Academic journal article The Town Planning Review

Fables of the Reconstruction: A Phenomenology of 'Place Shaping' in the North of England

Academic journal article The Town Planning Review

Fables of the Reconstruction: A Phenomenology of 'Place Shaping' in the North of England

Article excerpt

This paper examines the social relevance of 'place shaping'. Although place shaping has entered the official planning lexicon, and now constitutes an important element of planning policy and practice, we cannot assume that ordinary people share the view that it is important or even useful. We examine this proposition by studying working-class residents' experiences of place shaping in two case study neighbourhoods that were deemed to be uncompetitive in housing market terms. 'Place shaping' ideas were used in these neighbourhoods to legitimise both the mass demolition of terraced housing and plans to develop 'exciting' new dwellingscapes that 'made a statement' to contemporary housing consumers. With reference to our empirical data, we argue that working-class residents did not relate to this approach to place shaping at all. We conclude that our research raises some important questions that planners need to consider carefully in the course of the practice of place shaping at neighbourhood level.

This paper explores the relevance of ideas that have informed 'place shaping' strategies in two case study sites in the North of England: place shaping in our case study sites involved a comprehensive and transformational approach to regeneration that - via programmes of housing demolition and redevelopment - has facilitated the creation of an 'exciting' new dwellingscape. Our purpose to explore the relevance of 'place shaping' rather than, say, its 'effectiveness' is quite deliberate. This is because we cannot examine ideas of effectiveness without recourse to understanding relevance. For instance, 'place shaping' might make for a 'better' and more 'sustainable' environment, but this means little until we ask for whom this is relevant. The ideas that inform the development of 'better places' might be relevant to the concerns of urban designers and planners, but are they relevant to the concerns of ordinary residents? As earlier critiques of urban renewal have demonstrated, we cannot assume that they are (see, for example, Gans, 1962; Goodman, 1972, Gower-Davies, 1972; Jacobs, 1994). So we intend to use our article to explore the relevance of place shaping to ordinary residents who had given little or no thought to planning until they had experienced 'place shaping' at first hand.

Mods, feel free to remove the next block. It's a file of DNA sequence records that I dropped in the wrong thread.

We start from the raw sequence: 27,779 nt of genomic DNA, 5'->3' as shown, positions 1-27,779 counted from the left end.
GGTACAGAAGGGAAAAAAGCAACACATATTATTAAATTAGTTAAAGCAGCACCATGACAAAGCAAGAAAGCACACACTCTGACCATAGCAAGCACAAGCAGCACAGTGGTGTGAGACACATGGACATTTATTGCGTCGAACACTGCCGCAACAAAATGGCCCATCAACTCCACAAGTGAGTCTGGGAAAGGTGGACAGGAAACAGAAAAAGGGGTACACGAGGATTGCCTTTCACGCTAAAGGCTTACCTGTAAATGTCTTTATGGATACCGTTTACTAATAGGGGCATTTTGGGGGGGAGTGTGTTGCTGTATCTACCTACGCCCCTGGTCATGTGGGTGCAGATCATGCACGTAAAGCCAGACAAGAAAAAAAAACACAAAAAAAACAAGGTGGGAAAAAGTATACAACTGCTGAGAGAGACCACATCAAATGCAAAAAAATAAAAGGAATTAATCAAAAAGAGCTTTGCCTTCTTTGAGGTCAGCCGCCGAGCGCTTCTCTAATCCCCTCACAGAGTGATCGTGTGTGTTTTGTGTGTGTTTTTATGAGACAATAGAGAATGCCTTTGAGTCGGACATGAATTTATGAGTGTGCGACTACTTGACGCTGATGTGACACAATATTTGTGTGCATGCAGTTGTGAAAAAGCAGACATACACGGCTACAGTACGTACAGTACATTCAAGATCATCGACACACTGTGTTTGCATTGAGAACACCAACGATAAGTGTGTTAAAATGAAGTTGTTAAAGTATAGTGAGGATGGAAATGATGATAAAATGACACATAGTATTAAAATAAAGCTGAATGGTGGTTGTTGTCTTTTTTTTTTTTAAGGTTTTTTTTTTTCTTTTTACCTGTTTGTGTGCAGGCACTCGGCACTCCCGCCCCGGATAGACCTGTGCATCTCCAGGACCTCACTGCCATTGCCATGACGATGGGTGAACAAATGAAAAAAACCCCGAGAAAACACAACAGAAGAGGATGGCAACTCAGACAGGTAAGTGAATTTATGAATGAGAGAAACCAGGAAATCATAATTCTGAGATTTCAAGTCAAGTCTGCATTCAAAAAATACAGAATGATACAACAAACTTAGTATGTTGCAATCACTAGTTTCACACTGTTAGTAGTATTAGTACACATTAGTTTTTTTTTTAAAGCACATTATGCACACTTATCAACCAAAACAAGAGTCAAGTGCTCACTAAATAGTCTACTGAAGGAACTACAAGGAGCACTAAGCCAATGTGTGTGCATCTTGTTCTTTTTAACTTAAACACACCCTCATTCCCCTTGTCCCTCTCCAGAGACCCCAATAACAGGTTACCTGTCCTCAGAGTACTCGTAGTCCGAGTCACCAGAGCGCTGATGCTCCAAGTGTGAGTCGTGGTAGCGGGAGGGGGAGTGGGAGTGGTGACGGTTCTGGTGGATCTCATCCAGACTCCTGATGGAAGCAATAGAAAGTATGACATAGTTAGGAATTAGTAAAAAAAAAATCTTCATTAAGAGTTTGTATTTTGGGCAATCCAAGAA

Our sample of ordinary residents is derived from a key constituency that is likely to be affected by 'place shaping', namely, working-class residents living in deprived urban areas in the North of England. We suggest this because 'place shaping' in the North of England is integrally tied in with the ideas contained in the government's 'Northern Way' and 'Housing Market Renewal' strategies, which promote the idea that the 'housing offer' in the North of England needs to be 'readjusted' so that it meets the needs of twenty-first-century housing consumers. To this end, they advocate the removal of swathes of terraced housing in traditionally workingclass neighbourhoods because it is, apparently, now 'unsuitable for modern living' and therefore 'unwanted'. This has prompted mass demolition of 'obsolete' terraced housing coupled with a large-scale programme of land assembly. 'Place shaping' is integral to the demolition and redevelopment of these neighbourhoods because it is infused with ideas about developing 'exciting' new dwellingscapes that will attract 'contemporary' housing consumers who would otherwise not chose to live in them. Thus we are concerned with 'place shaping' insofar as it is contributes to the 'transformational' regeneration of Northern neighbourhoods by providing 'new' and 'exciting' dwellingscapes in place of 'rows upon rows' of 'outdated' and 'obsolete' terraced housing. This means that our interest in 'place shaping' in this paper is specific to its manifestation in planning practice in the contextual circumstances of the North of England, but not necessarily representative of the wider context of place shaping addressed by Lyons (2007). …

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